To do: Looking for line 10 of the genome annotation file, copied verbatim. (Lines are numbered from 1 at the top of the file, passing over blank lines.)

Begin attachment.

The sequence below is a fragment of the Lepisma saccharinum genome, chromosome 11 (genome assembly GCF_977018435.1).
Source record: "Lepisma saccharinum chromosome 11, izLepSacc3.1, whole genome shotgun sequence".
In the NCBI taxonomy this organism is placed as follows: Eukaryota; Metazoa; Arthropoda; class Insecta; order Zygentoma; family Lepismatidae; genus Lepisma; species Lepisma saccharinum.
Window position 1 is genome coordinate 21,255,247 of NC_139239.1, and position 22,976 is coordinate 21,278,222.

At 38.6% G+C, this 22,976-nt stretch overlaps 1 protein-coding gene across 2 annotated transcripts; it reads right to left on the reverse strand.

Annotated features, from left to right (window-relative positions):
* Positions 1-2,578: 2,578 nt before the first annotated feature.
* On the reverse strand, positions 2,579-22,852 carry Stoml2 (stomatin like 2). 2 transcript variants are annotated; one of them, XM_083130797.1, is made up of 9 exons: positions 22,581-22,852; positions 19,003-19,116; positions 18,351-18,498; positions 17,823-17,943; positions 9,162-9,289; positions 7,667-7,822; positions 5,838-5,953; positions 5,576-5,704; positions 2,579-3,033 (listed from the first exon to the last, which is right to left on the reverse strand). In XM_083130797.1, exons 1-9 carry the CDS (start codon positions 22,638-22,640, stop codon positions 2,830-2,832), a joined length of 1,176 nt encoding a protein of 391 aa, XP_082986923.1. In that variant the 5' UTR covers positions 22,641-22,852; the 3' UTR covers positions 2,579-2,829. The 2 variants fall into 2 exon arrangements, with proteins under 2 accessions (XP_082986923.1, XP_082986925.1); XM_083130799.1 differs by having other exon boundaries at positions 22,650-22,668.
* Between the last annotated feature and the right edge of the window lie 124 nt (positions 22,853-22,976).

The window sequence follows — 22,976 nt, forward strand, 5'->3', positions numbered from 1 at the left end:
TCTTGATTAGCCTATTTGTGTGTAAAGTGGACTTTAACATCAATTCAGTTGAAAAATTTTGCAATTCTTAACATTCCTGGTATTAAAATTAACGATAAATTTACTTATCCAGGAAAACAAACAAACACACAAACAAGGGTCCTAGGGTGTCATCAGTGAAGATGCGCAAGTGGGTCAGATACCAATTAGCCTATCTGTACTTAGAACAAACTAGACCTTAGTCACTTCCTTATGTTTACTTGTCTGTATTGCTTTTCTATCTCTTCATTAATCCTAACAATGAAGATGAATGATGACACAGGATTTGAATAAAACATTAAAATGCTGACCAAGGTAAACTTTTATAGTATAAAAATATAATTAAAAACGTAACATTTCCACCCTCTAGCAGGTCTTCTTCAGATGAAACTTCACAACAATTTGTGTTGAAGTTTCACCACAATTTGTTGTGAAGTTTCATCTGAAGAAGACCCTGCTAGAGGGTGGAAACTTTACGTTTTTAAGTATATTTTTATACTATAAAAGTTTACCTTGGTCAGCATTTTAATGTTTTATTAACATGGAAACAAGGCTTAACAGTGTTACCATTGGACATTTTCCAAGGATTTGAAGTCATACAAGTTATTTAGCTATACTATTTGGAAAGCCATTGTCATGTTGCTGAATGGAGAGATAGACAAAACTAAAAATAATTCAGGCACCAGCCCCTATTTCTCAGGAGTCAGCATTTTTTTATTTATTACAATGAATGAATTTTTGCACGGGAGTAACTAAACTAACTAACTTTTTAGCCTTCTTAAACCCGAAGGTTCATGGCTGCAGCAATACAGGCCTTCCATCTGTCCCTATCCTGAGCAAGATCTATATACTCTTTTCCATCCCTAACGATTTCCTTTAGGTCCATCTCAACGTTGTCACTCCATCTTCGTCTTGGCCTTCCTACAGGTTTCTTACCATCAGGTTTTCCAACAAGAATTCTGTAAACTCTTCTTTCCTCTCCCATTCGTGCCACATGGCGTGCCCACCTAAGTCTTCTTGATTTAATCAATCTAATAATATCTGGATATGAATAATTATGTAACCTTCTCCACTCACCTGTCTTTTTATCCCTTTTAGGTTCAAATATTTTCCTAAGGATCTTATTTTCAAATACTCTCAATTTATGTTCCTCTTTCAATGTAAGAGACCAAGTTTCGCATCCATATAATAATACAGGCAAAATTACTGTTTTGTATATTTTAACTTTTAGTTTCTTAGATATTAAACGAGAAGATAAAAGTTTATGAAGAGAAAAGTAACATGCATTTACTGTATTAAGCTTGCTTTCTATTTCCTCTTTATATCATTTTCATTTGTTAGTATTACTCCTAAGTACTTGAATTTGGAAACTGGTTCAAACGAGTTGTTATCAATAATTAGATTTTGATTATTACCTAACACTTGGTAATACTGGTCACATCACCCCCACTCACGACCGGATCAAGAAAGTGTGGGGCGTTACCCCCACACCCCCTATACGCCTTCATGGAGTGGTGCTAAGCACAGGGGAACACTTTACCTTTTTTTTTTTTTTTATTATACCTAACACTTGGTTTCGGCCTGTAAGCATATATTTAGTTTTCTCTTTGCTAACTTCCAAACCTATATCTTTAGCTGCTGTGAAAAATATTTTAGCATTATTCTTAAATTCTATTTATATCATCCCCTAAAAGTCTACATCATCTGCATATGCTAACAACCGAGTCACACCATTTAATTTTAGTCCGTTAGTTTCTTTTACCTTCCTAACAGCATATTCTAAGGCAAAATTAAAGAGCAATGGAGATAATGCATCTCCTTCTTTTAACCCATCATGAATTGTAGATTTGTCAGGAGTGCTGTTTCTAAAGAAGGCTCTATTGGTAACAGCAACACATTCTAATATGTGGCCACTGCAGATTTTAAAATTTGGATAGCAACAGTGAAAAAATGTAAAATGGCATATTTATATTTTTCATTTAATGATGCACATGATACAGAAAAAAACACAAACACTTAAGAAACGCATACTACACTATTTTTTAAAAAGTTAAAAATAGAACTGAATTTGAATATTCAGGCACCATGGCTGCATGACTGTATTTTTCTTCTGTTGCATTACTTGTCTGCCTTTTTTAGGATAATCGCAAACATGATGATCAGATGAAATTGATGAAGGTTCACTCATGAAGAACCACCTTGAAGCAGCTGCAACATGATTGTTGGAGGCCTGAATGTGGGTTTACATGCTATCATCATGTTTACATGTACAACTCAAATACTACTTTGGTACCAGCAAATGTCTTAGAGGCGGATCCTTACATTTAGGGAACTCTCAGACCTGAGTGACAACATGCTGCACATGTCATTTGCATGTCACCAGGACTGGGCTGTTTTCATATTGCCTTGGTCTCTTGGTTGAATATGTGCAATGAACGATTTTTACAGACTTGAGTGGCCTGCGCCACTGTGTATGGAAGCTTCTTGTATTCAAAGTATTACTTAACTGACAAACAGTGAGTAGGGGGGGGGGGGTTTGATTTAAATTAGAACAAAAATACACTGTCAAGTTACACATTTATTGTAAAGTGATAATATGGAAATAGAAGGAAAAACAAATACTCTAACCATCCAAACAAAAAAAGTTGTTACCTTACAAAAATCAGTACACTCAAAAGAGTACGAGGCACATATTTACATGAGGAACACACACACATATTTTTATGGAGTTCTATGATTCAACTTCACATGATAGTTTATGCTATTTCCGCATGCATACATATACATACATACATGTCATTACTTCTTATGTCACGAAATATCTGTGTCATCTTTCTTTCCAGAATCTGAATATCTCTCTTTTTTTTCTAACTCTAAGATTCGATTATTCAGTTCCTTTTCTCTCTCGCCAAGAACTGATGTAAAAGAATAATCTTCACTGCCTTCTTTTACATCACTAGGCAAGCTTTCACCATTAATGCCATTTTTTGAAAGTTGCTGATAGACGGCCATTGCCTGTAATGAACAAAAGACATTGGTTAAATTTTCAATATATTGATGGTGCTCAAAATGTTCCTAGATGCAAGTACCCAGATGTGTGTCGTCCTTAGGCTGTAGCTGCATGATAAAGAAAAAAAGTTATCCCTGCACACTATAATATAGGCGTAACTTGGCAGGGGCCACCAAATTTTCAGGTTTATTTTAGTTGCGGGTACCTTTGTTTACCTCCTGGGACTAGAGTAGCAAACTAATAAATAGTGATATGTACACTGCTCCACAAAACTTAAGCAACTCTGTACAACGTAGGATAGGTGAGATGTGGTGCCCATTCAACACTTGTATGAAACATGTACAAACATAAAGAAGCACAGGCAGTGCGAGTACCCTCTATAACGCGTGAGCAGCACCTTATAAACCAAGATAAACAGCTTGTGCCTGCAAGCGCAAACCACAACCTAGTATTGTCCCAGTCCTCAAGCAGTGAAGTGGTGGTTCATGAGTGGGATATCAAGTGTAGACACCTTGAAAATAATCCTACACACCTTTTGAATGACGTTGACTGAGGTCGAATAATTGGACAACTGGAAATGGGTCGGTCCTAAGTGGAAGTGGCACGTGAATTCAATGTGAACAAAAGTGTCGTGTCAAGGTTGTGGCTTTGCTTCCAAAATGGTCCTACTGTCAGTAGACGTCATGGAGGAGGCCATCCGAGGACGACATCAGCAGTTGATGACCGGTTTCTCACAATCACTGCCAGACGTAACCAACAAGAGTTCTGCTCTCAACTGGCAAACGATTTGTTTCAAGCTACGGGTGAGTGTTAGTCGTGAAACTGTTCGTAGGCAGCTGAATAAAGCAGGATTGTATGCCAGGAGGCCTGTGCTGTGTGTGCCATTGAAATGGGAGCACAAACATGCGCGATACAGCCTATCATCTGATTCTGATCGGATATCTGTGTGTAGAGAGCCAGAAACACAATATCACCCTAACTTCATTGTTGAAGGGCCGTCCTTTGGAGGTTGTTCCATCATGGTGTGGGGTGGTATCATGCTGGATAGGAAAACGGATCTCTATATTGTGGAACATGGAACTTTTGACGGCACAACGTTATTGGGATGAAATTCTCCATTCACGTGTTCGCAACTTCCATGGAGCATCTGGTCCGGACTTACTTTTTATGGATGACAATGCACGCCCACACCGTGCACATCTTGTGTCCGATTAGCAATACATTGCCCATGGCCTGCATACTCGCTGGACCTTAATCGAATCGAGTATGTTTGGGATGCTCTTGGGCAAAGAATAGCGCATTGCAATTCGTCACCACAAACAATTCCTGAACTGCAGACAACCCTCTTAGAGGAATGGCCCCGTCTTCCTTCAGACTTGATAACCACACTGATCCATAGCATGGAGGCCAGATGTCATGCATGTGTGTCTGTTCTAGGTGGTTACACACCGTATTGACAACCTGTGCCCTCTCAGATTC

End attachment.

The window sequence follows — 22,976 nt, forward strand, 5'->3', positions numbered from 1 at the left end: